“My sister has been living at St. Luke’s for about seven years. She loves the nurses and listens to them. She has a roommate who is her friend and the doctors are her second family. And CPMC is taking that away from her. If this facility that she has grown to trust is taken away from her, she will fall into depression and she won’t eat. This is what is called patient’s trauma.”
Rivera also wondered aloud about what happened to CPMC patient care. “You need to have a dead heart to move these patients away from their families most of which don’t have money to travel, work two jobs to survive and then visit their loved ones in the facility. And now it is going to be even harder when their loved patients are transferred far away,” reminded Rivera.
Another Filipino, Eric Barreras, a registered nurse for 17 years in the sub-acute unit of first at St. Luke’s since January 2000 before CPMC took over in 2005, lamented that if patients are not helped on time and properly, they will die. Barreras also said that most of the 11 sub-acute unit-trained registered nurses are Filipinos.
“Someone really has to really care of them all the time to provide them all the care they need. When I learned about this, I felt bad as though our services were disregarded altogether. I feel for the patients. They need round-the-clock care. Where are they going to transfer them? We treated each other as a family that we even have a family Christmas party. One of my patients even called me brother,” Barreras shared.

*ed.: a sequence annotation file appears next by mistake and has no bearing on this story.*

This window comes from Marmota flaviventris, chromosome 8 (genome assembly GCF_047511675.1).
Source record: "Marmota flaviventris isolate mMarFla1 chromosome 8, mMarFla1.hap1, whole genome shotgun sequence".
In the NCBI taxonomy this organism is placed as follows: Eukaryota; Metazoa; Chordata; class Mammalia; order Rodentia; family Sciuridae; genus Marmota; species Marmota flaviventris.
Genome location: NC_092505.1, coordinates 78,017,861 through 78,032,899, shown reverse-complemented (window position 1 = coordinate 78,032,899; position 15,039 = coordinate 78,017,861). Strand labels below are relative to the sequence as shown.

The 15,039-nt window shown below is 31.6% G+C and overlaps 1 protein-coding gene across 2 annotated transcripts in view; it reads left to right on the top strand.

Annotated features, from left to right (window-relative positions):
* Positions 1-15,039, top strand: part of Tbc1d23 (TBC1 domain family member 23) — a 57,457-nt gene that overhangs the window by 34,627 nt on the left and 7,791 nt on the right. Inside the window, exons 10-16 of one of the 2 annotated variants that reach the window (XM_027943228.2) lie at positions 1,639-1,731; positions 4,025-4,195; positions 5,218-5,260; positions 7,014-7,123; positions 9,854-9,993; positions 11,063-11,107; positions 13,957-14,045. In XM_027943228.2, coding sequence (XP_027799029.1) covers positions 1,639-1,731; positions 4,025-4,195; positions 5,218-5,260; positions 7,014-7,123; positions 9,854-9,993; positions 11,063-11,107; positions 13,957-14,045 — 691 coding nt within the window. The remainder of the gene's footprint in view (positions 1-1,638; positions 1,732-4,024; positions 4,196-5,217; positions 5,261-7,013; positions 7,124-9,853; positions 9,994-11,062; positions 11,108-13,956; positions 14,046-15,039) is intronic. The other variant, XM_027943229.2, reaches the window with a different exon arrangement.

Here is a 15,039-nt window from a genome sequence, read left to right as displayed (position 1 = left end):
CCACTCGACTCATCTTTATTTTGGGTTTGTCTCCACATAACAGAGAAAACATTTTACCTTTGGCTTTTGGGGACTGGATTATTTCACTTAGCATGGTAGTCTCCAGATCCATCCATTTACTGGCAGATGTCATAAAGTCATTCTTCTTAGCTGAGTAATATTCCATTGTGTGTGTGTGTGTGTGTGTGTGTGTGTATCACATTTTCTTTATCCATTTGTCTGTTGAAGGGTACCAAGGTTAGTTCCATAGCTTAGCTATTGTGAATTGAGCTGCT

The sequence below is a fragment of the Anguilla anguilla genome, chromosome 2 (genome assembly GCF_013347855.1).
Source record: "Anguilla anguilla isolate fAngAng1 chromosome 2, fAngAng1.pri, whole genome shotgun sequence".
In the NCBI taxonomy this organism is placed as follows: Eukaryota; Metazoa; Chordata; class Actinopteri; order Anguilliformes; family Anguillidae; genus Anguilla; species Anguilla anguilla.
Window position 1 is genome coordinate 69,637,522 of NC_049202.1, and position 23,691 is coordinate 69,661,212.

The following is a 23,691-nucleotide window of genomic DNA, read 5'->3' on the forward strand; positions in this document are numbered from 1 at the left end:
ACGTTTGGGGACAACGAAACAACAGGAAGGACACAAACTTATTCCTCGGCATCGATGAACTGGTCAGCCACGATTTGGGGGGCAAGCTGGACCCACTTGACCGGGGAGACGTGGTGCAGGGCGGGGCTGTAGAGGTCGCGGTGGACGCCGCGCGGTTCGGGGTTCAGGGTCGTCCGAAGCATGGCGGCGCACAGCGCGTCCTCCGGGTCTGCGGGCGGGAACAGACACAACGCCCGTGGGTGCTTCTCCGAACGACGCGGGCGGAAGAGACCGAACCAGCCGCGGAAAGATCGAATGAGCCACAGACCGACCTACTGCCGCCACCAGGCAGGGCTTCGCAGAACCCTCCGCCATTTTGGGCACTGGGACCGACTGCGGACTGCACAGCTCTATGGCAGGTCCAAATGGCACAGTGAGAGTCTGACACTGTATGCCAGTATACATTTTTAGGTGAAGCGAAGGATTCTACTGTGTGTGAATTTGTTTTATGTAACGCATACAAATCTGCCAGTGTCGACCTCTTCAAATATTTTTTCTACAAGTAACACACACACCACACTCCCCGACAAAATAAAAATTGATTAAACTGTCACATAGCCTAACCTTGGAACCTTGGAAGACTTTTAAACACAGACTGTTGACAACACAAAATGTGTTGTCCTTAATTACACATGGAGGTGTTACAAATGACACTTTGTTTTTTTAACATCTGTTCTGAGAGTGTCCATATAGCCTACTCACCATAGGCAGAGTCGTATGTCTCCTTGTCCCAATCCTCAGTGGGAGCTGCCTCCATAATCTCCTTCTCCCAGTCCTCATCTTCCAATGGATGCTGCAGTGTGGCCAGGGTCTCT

Barreras worked at Philippine General Hospital in Manila for two years before immigrating to the US in 1995.
“Now that Sutter threatens to close this unit, evict our patients in San Francisco and break up our families, patients are crying every day begging us to find ways to keep them in the unit. There is no reason for Sutter to subject our patients to this level of stress and trauma.”
Kathy, a family member of one of Barreras’ patients, vouched for the sub-acute and skilled nursing care that he and his colleagues give to her sister.
“I am so upset because my sister has been for six years under excellent care, I call it five-star care, and I don’t understand why they don’t see the need to maintain that floor. I have had nurses tell me. ‘Katy it is an honor to take care of your sister’. Do you usually have nurses tell you that? But they really have concern of taking care of our patients,” Katy stressed.
Katy said she has become close to Barreras, whom she calls an outstanding nurse who knows his patients and treats them with compassion and concern.
“If only my sister (who cannot speak, eat and breathe by herself) could talk, she would tell you Barreras and all the other nurses really take good care of her, but all she can do now is to give a thumbs-up sign. I speak highly of Eric and all the other nurses there because they deserve it. And I want to keep them. It is a family. They are the reason she is still living today,” a grateful Katy uttered.